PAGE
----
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Hovercrafting

Try something brand new and get (just about) airborne with this thrilling adventure.
Plan a session with this activity

What to expect

Hovercrafts use large fans to blow air downwards, creating a cushion of air to float on. A ’skirt’ surrounding the craft stops too much air from escaping. They can be as small as one-person crafts, or as big as commercial passenger ferries.  They’re also used by the military and for rescue aid missions. In Scouts, hovercrafts can take people over land or inland water.

Some providers may have age limits, so make sure you check before planning it into your programme.

What you’ll learn

Driving a hovercraft is a great way to push your limits and try something new. The controls can look simple, but there’s a lot of skill involved in making the craft move where you want it to – it’s OK if it takes a bit of practise. It’s up to you (and the people leading the activity) whether it’s just for fun or whether you race.

Fun facts

  • The first hovercraft was designed in the 1700s, but it couldn’t be built because the technology didn’t exist. Powerful modern engines came along in the 1950s, so people could bring the idea to life!
  • You may know that Sir Christopher Cockerell, best known as the inventor of the hovercraft, tested his theory with a vacuum cleaner and two tin cans. You probably won’t know that the cans were from cat food and coffee!

Handy hints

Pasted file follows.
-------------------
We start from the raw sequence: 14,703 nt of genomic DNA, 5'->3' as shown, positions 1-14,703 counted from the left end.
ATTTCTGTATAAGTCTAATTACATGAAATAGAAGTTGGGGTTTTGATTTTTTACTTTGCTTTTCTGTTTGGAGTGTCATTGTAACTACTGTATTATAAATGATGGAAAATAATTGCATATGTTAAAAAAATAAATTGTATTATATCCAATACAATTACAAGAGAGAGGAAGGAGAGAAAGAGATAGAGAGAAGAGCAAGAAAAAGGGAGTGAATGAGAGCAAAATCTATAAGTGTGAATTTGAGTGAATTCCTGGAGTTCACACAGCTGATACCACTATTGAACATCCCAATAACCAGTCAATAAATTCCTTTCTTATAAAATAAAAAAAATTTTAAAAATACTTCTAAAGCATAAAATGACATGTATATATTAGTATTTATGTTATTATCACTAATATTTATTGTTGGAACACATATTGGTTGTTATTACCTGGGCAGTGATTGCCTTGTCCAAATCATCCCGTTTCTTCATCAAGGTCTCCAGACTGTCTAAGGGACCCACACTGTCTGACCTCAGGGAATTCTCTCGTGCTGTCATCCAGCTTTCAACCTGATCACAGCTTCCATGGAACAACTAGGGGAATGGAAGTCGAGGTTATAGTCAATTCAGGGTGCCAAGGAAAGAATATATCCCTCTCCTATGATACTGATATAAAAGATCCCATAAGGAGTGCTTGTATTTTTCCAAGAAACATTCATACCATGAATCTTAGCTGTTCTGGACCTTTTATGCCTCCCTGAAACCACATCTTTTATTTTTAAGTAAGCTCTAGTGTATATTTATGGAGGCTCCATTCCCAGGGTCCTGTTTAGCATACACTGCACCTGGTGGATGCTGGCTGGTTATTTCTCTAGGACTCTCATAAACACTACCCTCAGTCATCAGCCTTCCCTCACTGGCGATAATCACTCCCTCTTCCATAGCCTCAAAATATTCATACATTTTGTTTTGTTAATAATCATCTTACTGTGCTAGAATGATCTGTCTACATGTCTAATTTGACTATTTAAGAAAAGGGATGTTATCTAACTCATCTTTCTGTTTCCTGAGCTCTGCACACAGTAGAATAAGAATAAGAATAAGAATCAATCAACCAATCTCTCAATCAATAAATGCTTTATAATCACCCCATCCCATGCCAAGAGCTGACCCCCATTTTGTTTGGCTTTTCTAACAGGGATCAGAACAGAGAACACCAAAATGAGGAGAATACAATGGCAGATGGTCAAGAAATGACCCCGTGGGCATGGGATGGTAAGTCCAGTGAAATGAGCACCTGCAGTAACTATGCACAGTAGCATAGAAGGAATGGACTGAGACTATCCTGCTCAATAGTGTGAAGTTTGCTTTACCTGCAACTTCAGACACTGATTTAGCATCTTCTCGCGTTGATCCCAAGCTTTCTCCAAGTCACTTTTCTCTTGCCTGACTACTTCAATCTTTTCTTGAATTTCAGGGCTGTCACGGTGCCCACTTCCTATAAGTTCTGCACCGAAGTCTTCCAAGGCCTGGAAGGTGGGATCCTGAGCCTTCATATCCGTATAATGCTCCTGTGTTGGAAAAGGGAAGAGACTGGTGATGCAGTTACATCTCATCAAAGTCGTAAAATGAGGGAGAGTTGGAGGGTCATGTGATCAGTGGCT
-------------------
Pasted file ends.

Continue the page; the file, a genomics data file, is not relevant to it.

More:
• Take a change of clothes. Hovercrafts can glide over land and water – they often spray water high into the air, so it’s likely that you’ll get wet. You might want to put on your waterproofs, especially if it’s raining.
  • Wear long trousers. Hovercraft pilots often kneel down so they can lean as leaning can help them control the craft. Long trousers will help protect your legs and knees, especially if you’ve got a sturdy pair.
  • Grab some extra hair bobbles. You’ll need to tie back long hair (and any loose clothing) so it doesn’t get in the way. Take a few extra hair ties, just in case anyone forgets.

Safety

You must always:
Be safe outdoors:
  • Check the weather forecast
This activity can be led by you or someone else in Scouts:
You can go to a centre or use an activity leader who is not part of Scouting:
You must find a suitable provider who meets the following requirements :
Guidance

Activity Permit Scheme

Hovercrafting

Reflection

This activity’s all about trying new things. How did people feel before they arrived? What about when they saw the hovercraft, or watched someone else drive? Some people may have felt excited, others may have been nervous, and lots of people probably felt a mix of both. Was the experience exactly like people expected? What makes it easier to try new things? People may think about supportive friends, doing some research before they arrive, or having the chance to ask any questions.

This activity also needed people to be courageous. It takes a lot of courage to try something new, especially when it’s tricky (or loud!). How did people feel when they got onto the craft? Did people have to take a deep breath and go for it to when they took over control? How did it feel when they were the ones in the driving seat? Well done to everyone who was brave or faced a fear! When else might people want to do something that scares them?